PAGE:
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Close to Paradise: Using a Virtual World to Teach Old French

Close to Paradise will create a working prototype of a 3D environment, based on the influential
Anglo-Norman text The Voyage of St. Brendan. The prototype will be designed to immerse
users in the medieval Anglo-Norman world (French-speaking English royal court circa
1120), facilitating learning the oral elements and working grammar of the now-extinct Anglo-Norman language within the context of this vibrant medieval society.

This functional prototype will consist of three (3) modules that illustrate clearly how the immersive, interactive approach of this project, based on game engine technology and game design principles, can teach Anglo-Norman French (and, by extension, other extinct or endangered languages) in a way that is far more engaging and effective than traditional textbook and abstract memorization methodologies. As a prototype application, the work produced by Close to Paradise is not intended for deployment in face-to-face or remote teaching contexts as a complete curriculum in Anglo-Norman French. It is intended to support grant applications to federal, state, and private funding sources which, if successful, would lead to the production of such a complete curriculum in the form of an immersive, interactive serious game application.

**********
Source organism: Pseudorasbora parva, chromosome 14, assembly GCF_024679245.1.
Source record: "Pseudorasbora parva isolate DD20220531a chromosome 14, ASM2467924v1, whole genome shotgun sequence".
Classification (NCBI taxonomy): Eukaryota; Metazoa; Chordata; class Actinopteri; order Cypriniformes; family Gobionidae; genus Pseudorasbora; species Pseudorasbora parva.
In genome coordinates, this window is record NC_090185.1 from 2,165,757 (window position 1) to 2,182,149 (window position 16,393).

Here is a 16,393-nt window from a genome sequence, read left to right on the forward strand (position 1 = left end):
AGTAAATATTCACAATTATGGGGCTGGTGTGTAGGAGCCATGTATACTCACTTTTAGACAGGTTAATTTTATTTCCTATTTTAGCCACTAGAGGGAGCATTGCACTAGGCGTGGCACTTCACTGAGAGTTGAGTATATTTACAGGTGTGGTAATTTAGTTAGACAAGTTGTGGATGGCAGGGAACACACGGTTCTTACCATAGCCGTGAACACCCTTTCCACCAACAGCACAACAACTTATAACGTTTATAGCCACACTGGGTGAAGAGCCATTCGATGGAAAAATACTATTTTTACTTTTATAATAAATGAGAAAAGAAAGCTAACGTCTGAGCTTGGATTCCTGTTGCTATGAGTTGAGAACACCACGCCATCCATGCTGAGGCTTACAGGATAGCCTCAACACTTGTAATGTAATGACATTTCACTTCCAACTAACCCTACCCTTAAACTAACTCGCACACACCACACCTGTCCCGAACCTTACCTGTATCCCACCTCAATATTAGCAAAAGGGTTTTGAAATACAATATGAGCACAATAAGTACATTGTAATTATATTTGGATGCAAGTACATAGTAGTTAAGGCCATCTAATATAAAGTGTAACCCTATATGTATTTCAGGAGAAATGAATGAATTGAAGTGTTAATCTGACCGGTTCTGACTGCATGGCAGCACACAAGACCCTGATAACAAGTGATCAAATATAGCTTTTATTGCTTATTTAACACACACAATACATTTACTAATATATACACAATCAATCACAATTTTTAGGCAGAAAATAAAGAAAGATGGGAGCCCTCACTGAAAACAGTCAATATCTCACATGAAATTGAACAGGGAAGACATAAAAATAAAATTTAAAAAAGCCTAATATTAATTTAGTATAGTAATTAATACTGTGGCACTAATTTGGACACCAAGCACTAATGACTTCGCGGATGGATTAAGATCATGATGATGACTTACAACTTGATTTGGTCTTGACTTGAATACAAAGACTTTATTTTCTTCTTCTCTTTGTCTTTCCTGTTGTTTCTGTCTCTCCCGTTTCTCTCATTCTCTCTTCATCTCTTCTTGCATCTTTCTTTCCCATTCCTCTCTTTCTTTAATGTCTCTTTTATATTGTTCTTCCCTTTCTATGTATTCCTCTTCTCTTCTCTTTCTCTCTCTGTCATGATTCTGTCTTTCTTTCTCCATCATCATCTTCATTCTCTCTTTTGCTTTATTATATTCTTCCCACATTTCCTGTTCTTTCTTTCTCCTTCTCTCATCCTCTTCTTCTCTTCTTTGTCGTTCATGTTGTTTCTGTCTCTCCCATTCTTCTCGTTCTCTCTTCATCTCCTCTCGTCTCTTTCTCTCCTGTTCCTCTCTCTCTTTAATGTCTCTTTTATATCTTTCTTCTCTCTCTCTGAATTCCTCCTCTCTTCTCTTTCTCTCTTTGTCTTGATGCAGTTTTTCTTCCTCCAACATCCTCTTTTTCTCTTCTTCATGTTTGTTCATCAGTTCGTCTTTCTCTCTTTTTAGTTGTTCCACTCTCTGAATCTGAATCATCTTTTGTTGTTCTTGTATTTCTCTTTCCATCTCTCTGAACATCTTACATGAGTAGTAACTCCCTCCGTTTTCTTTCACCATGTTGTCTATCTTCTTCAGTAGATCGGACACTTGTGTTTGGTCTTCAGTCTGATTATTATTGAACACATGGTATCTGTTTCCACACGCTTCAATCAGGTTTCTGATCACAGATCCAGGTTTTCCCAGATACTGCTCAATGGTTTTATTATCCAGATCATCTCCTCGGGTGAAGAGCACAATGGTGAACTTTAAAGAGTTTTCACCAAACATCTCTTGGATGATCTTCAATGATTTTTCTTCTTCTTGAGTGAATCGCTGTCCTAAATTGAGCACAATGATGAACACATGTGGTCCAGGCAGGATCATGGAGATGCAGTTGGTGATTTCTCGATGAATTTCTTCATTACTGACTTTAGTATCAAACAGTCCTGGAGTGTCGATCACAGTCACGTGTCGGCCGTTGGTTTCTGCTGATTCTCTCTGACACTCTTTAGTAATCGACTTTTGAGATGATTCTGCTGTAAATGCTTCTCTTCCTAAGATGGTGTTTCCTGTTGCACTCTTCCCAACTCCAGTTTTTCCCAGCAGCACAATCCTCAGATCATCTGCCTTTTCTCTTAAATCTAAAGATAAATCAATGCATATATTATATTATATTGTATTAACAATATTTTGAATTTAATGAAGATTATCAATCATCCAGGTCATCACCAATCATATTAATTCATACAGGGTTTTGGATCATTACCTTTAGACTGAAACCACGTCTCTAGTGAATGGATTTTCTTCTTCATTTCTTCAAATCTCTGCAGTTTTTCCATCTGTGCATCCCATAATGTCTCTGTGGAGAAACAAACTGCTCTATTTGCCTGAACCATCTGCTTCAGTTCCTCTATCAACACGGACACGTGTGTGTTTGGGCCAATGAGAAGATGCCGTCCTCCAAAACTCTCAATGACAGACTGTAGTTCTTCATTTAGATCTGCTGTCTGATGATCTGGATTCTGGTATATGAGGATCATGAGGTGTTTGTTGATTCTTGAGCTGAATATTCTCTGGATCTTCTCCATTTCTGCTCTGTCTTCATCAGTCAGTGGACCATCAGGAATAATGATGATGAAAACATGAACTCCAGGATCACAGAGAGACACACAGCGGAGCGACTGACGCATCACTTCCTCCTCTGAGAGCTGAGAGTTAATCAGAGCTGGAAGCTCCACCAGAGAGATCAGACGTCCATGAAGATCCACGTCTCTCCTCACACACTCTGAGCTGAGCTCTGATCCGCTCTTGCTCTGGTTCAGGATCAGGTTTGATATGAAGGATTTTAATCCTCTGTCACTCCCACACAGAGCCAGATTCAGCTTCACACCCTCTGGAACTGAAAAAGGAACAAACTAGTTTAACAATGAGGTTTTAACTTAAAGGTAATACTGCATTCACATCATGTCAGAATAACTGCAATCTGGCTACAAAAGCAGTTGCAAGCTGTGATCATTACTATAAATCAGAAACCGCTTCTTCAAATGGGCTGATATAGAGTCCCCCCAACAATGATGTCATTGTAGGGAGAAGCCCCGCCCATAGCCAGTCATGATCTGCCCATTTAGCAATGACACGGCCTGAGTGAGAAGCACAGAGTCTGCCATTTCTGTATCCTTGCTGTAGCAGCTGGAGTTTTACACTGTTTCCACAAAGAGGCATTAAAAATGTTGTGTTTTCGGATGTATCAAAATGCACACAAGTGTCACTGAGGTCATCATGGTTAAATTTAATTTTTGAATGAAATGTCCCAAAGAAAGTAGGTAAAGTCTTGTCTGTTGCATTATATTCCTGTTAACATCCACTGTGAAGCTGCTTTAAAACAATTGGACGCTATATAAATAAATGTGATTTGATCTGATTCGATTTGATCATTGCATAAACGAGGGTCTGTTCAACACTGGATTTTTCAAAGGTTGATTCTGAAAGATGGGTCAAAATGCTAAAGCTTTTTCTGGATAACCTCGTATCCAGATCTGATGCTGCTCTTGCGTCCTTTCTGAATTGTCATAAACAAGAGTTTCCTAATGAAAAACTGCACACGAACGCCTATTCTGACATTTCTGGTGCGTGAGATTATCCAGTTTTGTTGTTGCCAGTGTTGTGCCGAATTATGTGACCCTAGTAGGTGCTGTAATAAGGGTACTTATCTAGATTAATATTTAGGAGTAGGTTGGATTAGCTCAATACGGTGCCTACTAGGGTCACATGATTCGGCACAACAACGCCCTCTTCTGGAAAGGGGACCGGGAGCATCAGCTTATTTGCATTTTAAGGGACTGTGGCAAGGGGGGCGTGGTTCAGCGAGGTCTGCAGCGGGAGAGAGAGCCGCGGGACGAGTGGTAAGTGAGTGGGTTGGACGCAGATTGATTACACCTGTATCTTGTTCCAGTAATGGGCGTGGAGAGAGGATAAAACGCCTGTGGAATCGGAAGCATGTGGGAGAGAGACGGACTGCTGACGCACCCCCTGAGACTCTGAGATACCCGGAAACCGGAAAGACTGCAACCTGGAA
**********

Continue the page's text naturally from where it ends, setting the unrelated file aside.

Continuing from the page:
Project Production and Distribution Platforms:

The three prototype modules are being produced in the Unity3d game engine, using Blender, Houdini, ZBrush, Maya, and other industry-standard 3D software, and published through webGL, a solution which allows interactive 3D game content to be played natively on the major web browsers (Chrome,Edge, Firefox, Safari). The prototype’s performance goal is smooth playability (30+ frames per second) on a moderately priced Chromebook ($250-$400). While the prototype itself is not intended for wide public or educational distribution, it is important to understand, design for, and hit these performance targets in the prototype phase, in order to minimize surprises in the move to full production.

Content of the Three Modules

Module 1 – Introduction

The story opens with the user playing the role of a scribe, who has been invited by Queen Adeliza to translate the story of Brendan the Navigator from Latin into Anglo-Norman, used by the court in England.
Learning objectives
In this module, users should:
● Learn about the important role of women as patrons of the arts.
● Learn specifically about the relationship between Queen Adeliza and the first known work written in Anglo-Norman, the Voyage of St. Brendan
● Understand how patronage and authorship functioned in medieval England/France circa 1120.
● Gain mastery of the game objectives and mechanics.
● Hear and see basic vocabulary about the goals of the game, but there is no specific linguistic goal for this module.
Images from Module 1 – prototype of Queen Adeliza (c. 1103-1151)


Module 2 – The Scriptorium